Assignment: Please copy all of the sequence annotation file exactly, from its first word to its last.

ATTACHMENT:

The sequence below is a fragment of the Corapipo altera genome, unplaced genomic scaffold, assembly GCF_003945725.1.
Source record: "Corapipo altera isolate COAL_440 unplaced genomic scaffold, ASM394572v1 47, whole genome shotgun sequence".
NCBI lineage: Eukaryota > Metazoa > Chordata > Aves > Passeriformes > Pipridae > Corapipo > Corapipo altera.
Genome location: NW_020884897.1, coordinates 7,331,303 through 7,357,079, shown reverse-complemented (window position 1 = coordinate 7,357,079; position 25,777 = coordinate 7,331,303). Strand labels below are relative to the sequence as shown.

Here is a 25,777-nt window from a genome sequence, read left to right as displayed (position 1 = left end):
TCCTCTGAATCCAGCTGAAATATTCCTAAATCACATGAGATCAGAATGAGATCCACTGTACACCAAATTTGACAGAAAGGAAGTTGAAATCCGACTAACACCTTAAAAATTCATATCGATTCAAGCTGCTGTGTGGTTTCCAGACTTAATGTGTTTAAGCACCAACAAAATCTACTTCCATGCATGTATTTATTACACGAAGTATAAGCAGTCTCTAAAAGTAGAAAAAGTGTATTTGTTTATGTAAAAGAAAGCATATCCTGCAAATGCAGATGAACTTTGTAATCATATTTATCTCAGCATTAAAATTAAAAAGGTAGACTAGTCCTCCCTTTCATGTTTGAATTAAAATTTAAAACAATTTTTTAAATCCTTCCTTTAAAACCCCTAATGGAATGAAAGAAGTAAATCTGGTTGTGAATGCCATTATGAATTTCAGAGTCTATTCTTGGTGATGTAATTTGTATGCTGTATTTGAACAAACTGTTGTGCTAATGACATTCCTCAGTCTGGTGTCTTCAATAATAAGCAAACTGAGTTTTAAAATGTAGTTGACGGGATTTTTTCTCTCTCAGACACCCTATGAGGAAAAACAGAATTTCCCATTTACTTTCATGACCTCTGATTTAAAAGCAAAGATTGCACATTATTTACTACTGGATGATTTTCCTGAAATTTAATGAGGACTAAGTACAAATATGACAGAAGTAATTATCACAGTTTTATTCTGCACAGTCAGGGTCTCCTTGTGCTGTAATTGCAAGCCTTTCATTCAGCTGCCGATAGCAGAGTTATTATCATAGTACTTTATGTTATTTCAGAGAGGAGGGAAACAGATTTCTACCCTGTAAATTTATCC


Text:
The sequence below is a fragment of the Corapipo altera genome, unplaced genomic scaffold, assembly GCF_003945725.1.
Source record: "Corapipo altera isolate COAL_440 unplaced genomic scaffold, ASM394572v1 47, whole genome shotgun sequence".
NCBI lineage: Eukaryota > Metazoa > Chordata > Aves > Passeriformes > Pipridae > Corapipo > Corapipo altera.
Genome location: NW_020884897.1, coordinates 7,331,303 through 7,357,079, shown reverse-complemented (window position 1 = coordinate 7,357,079; position 25,777 = coordinate 7,331,303). Strand labels below are relative to the sequence as shown.

Here is a 25,777-nt window from a genome sequence, read left to right as displayed (position 1 = left end):
TCCTCTGAATCCAGCTGAAATATTCCTAAATCACATGAGATCAGAATGAGATCCACTGTACACCAAATTTGACAGAAAGGAAGTTGAAATCCGACTAACACCTTAAAAATTCATATCGATTCAAGCTGCTGTGTGGTTTCCAGACTTAATGTGTTTAAGCACCAACAAAATCTACTTCCATGCATGTATTTATTACACGAAGTATAAGCAGTCTCTAAAAGTAGAAAAAGTGTATTTGTTTATGTAAAAGAAAGCATATCCTGCAAATGCAGATGAACTTTGTAATCATATTTATCTCAGCATTAAAATTAAAAAGGTAGACTAGTCCTCCCTTTCATGTTTGAATTAAAATTTAAAACAATTTTTTAAATCCTTCCTTTAAAACCCCTAATGGAATGAAAGAAGTAAATCTGGTTGTGAATGCCATTATGAATTTCAGAGTCTATTCTTGGTGATGTAATTTGTATGCTGTATTTGAACAAACTGTTGTGCTAATGACATTCCTCAGTCTGGTGTCTTCAATAATAAGCAAACTGAGTTTTAAAATGTAGTTGACGGGATTTTTTCTCTCTCAGACACCCTATGAGGAAAAACAGAATTTCCCATTTACTTTCATGACCTCTGATTTAAAAGCAAAGATTGCACATTATTTACTACTGGATGATTTTCCTGAAATTTAATGAGGACTAAGTACAAATATGACAGAAGTAATTATCACAGTTTTATTCTGCACAGTCAGGGTCTCCTTGTGCTGTAATTGCAAGCCTTTCATTCAGCTGCCGATAGCAGAGTTATTATCATAGTACTTTATGTTATTTCAGAGAGGAGGGAAACAGATTTCTACCCTGTAAATTTATCC